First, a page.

Turtle soup is a delicacy prepared in many different variations in countries including China, Singapore, Taiwan, Malaysia, Japan and the United States. The ingredients vary accordingly depending on the culture but all recipes use the meat of turtles in a type of soup or stew.
Turtle soup is believed to taste like a mix of chicken thigh, clam and pork meat. Apart from its complex flavors it is also known for its health benefits. Turtle meat is low in calories, fats and cholesterol and is also considered to be a great source of nutrients. The meat is rich in protein, calcium, vitamins A, B1, B2, B6, phosphorus and zinc.
Turtle meat is often recommended to women to ease their menopausal symptoms like night sweats, hot flashes and irritability. It is said that the meat of a turtle helps to enrich the blood and calm the body.
Origin & Cultural Significance
Although the origin of turtle soup is unknown, it is believed that the use of turtle eggs, meats, and skins in Chinese medicine dates back to the 1960s.
Though there still isn’t much scientific information to verify this, there are still several traditional Chinese medicine practitioners who claim that its consumption has many benefits. Some of them include helping with one’s immune system, detoxifying the blood, lowering blood pressure, encouraging longevity and many more.
Today, this dish is considered a delicacy in China and several other countries in Southeast Asia, including Singapore. In the UK, turtle soup grew widely popular in the 1750s but this was very short-lived as overfishing caused the population of green turtles to decline significantly. It wasn’t long before it was no longer feasible to continue fishing them and so the practice of eating turtle soup in the UK died out.
The recipe below is the authentic Chinese version of turtle soup. In China and much of Southeast Asia, only soft shelled turtles are eaten due to the belief that hard shelled turtles have mythical properties.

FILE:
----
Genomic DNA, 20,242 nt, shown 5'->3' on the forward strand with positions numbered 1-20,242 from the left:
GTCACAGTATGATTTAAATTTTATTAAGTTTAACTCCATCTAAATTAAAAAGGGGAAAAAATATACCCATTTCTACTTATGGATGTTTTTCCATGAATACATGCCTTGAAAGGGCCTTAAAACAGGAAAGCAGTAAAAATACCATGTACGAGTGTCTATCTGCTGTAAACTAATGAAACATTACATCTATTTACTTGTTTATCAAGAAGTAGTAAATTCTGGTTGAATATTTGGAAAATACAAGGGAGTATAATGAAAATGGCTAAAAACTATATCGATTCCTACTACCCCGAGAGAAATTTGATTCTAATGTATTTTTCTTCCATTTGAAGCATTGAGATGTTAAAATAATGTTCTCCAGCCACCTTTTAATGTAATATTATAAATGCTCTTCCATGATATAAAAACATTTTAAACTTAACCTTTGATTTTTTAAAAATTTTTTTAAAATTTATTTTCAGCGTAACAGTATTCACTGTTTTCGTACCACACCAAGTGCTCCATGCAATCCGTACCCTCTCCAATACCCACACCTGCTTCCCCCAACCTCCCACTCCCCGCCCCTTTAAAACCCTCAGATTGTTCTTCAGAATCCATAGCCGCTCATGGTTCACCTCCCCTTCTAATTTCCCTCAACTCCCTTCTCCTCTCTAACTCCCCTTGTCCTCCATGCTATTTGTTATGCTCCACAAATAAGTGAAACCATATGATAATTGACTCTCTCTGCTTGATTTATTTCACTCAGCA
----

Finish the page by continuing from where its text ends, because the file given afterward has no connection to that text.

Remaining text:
Turtle Soup Recipe
- Turtle meat - 1 1/3 lb
- Water - 4 1/2 cups
- Onions (medium) - 2
- Bay leaf - 1
- Cayenne pepper - 1/4 tsp
- Salt - 1 1/4 tsp
- Butter (cubed) - 5 tbsp
- All-purpose flour - 1/3 cup
- Tomato puree - 3 tbsp
- Worcestershire sauce - 3 tbsp
- Chicken broth - 1/3 cup
- Hard-boiled eggs (chopped) - 2
- Lemon juice - 1/4 cup
- Chopped fresh parsley (optional)
- Begin by taking a 4-qt. saucepan and adding water to it. Add the turtle meat and bring water to a boil. Remove the foam. Cut an onion and keep it aside.
- Quarterthe other onion, and throw it in the saucepan along with the bay leaf, cayenne pepper and salt. Cover the pan and allow the dish to simmer until the meat becomes tender. This should take you about 2 hours or so.
- Take the meat out using a slotted spoon and cut it into 1/2-in. cubes. Set aside. Now, strain the broth and keep it aside.
- Takeanother saucepan and add butter to it. On a medium-high flame, melt it. Add the chopped onions and allow them to cook until they become tender.
- Once the onions are tender, add the flour and cook until bubbly and lightly browned. Make sure to stir continuously. Add in the set-aside broth and cook until thickened. Lower the heat and add the tomato puree and Worcestershire sauce.
- Let the dish simmer for about 10 minutes, and remember to cook it uncovered. Now, add chicken broth, eggs, lemon juice and meat cubes. Simmer for 5 more minutes and garnish with parsley, if preferred.
Amount Per Serving: Calories: 252Total Fat: 12gSaturated Fat: 7gTrans Fat: 0gUnsaturated Fat: 4gCholesterol: 138mgSodium: 797mgCarbohydrates: 12gFiber: 1gSugar: 3gProtein: 24g